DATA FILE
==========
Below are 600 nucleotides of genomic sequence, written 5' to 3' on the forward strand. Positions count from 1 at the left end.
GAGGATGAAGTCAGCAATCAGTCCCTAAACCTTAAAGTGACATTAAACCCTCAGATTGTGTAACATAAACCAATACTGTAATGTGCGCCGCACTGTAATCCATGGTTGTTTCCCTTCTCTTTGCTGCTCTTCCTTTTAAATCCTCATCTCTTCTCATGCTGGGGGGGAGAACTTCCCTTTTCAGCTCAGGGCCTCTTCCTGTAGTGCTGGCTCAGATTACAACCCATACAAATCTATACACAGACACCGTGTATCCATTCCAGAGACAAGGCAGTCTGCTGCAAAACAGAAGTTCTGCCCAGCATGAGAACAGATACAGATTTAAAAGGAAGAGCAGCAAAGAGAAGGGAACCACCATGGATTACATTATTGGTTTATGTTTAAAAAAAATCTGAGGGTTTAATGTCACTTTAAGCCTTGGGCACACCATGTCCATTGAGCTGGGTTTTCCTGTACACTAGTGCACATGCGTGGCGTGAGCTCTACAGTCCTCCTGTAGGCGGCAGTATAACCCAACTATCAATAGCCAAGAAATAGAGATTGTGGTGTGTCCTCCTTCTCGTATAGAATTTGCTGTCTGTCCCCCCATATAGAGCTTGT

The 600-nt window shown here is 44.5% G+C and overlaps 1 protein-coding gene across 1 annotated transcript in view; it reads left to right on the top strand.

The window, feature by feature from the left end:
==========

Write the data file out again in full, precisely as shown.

Below are 600 nucleotides of genomic sequence, written 5' to 3' on the forward strand. Positions count from 1 at the left end.
GAGGATGAAGTCAGCAATCAGTCCCTAAACCTTAAAGTGACATTAAACCCTCAGATTGTGTAACATAAACCAATACTGTAATGTGCGCCGCACTGTAATCCATGGTTGTTTCCCTTCTCTTTGCTGCTCTTCCTTTTAAATCCTCATCTCTTCTCATGCTGGGGGGGAGAACTTCCCTTTTCAGCTCAGGGCCTCTTCCTGTAGTGCTGGCTCAGATTACAACCCATACAAATCTATACACAGACACCGTGTATCCATTCCAGAGACAAGGCAGTCTGCTGCAAAACAGAAGTTCTGCCCAGCATGAGAACAGATACAGATTTAAAAGGAAGAGCAGCAAAGAGAAGGGAACCACCATGGATTACATTATTGGTTTATGTTTAAAAAAAATCTGAGGGTTTAATGTCACTTTAAGCCTTGGGCACACCATGTCCATTGAGCTGGGTTTTCCTGTACACTAGTGCACATGCGTGGCGTGAGCTCTACAGTCCTCCTGTAGGCGGCAGTATAACCCAACTATCAATAGCCAAGAAATAGAGATTGTGGTGTGTCCTCCTTCTCGTATAGAATTTGCTGTCTGTCCCCCCATATAGAGCTTGT

The 600-nt window shown here is 44.5% G+C and overlaps 1 protein-coding gene across 1 annotated transcript in view; it reads left to right on the top strand.

The window, feature by feature from the left end: